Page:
We here at MT headquarters have always loved Brown — his transparent raps of sex and streets, his dope self-parodies and skinny jeans, his bad teeth and brilliant rhymes, his cheap beats and can’t-turn-away comic allure. Dude’s a total original. The jovial rapper immediately gives an impression of a kid who’s used to things going his way. He’s a riot in person, and it’s all wrapped up neatly when he flashes his trademark, tooth-deficient grin. He’s got confidence, a sense of self-satisfaction, to spare. One thing is certain: He’s not afraid to take career chances, and things do, inevitably, so far, work out in his favor. (MT Staff)

Also: Slum Village, Mae Day, Passalacqua, Cold Men Young


Matt Clarke

Clarke has been DJing for 17 years, since he was 17 years old. And he’s been involved in dubstep since 2005. He describes the music as, “typically, 140 beats per minute. It has a kick on the one and a snare on the nine. It’s heavy, bass-influenced and that’s pretty much the limitations to the genre. That’s what defines it. It came out of UK garage, and drum & bass. Everything comes from UK house and techno. It’s just one of the new offshoots of electronic music, focusing on that bass.” Dubstep in the Motor City is building a sizable following because of guys like Clarke and artists such as Serax, Calico, Laceration Selekta and Item9. 

Also: Carjack, Kevin Saunderson, Carl Craig, Jeff Mills


Electric Graffiti

These 15-year-old girls, who claim to be influenced by the Beatles and the Stones, though they also love Coldplay and Muse, say they often struggle to get gigs because bookers don’t always take them seriously. While that is kind of understandable, it’s a problem they likely won’t have for long. Word is getting out that they have the quirkiest pop show in town and, hey, if they have to play a few libraries and parks first, so be it.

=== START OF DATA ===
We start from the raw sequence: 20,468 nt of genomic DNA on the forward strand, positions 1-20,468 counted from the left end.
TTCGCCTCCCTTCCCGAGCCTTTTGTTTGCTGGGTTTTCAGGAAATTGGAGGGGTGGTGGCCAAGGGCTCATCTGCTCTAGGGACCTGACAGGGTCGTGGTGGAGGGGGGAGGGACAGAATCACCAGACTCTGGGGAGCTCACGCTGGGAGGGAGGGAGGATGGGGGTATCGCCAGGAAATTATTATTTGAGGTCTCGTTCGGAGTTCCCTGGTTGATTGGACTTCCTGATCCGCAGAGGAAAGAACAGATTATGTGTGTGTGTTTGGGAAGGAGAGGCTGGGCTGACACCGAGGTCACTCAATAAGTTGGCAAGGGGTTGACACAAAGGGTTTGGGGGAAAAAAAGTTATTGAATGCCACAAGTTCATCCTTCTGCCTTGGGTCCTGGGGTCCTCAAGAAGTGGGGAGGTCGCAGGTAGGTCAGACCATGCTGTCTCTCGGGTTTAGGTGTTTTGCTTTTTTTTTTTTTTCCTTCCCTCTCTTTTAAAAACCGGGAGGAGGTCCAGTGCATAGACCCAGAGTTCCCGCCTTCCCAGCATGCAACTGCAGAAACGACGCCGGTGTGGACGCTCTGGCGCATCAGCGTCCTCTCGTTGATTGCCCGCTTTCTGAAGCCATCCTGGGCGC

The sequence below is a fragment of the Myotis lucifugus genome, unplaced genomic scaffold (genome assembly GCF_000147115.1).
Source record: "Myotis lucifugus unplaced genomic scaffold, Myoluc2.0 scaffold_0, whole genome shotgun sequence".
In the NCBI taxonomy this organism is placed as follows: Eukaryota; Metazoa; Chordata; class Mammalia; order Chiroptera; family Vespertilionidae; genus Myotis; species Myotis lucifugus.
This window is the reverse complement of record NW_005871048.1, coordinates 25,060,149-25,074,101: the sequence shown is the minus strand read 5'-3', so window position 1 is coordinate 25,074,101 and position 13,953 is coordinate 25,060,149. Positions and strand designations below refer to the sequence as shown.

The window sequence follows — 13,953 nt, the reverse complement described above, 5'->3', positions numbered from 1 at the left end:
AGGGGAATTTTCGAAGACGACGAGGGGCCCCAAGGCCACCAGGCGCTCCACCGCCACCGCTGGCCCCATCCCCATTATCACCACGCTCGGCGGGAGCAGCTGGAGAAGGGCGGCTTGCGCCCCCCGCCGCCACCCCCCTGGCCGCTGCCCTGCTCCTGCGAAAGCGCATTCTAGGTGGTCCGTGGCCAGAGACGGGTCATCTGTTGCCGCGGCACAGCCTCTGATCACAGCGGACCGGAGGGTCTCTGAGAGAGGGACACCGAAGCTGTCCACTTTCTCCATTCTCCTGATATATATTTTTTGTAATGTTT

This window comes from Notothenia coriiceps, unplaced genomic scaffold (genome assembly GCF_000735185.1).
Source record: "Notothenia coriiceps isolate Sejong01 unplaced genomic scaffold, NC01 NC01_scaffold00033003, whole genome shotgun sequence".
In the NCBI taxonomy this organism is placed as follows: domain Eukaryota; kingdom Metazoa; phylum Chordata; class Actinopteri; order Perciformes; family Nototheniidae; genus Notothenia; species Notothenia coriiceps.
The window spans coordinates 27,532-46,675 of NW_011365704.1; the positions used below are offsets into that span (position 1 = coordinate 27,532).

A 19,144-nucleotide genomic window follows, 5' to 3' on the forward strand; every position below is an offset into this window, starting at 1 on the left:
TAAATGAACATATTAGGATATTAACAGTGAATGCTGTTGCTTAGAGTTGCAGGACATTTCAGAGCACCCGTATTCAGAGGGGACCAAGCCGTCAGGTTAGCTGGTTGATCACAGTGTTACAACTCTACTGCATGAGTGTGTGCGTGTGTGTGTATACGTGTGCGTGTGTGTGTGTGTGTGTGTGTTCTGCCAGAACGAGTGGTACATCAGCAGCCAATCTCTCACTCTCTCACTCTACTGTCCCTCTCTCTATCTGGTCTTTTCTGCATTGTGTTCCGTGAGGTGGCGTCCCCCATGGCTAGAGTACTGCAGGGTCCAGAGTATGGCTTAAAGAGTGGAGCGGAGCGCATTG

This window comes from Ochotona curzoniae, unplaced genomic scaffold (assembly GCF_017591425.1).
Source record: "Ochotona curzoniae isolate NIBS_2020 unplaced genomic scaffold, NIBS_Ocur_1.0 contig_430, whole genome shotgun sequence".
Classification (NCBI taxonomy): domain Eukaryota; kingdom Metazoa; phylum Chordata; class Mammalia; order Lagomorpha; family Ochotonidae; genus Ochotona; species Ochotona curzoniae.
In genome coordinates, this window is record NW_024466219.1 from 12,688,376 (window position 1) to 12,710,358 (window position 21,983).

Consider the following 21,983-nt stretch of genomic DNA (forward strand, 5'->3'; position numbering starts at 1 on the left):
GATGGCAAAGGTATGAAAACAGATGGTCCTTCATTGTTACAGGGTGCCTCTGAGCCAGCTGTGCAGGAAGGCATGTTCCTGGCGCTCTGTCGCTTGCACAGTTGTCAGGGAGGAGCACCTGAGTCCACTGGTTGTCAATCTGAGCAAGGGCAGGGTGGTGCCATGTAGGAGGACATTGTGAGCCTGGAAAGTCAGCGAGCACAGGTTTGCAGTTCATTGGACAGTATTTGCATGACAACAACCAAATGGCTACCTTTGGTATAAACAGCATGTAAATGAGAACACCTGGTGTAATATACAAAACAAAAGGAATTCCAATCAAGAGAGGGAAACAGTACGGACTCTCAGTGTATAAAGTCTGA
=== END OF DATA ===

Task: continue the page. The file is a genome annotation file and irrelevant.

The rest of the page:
Also: Lightning Love, Pewter Cub, Lettercamp, Duane the Brand New Dog


Whitey Morgan & the 78’s

Strictly speaking, Morgan and his boys are from Flint, but they play all over the Detroit area. Morgan belts out songs in a voice from somewhere south of the Mason-Dixon line, and his band’s outlaw country sound is beautifully rugged. Detroit, long a destination for northbound Southerners, can produce a band that’s all-country, but in a very Detroit way.

Also: Ty Stone, Katie Grace, Alison Lewis, Doop & the Inside Outlaws


Detroit Symphony Orchestra

“It’s an art form that differs from any other; you hear it as it happens, in time,” says the DSO’s Erik Rönmark. “There is certainly no reason that someone should feel unwelcome here. People come from all walks of 

life, all types of people. Come and enjoy it, and you get to experience a work of art that you will never hear again because it just happens then. As soon as it’s done, you were part of a crowd of 2,000 people that got to hear it just played that way. There’s something about that. You might love the piece, you might not like the piece, but you’ll certainly have an opinion of your own, just like you do when you see a great work of art in a museum.”

Also: Anything at the Detroit Opera House, the Detroit Party Marching Band, the Birmingham Bloomfield Symphony Orchestra, the Royal Oak Symphony Orchestra


The Appleseed Collective
The Appleseed Collective formed in 2012, when Brandon Worder and Andrew Brown were both out busking in the streets of Ann Arbor. “I had a guitar player there, and he walked out of this café,” Worder says. “My friend went in to use the bathroom and he walked out and said, ‘Hey, can I pick up that guitar?’ I said yes. He had just come back from New Orleans and he had learned a bunch of Dixieland stuff down there and got really into that. He had been more into garage rock before that. He played a Dixieland tune and I played along with him, and we just hit it off right there.”

Also: The Crane Wives, the Ragbirds, Jill Jack, Jere Stormer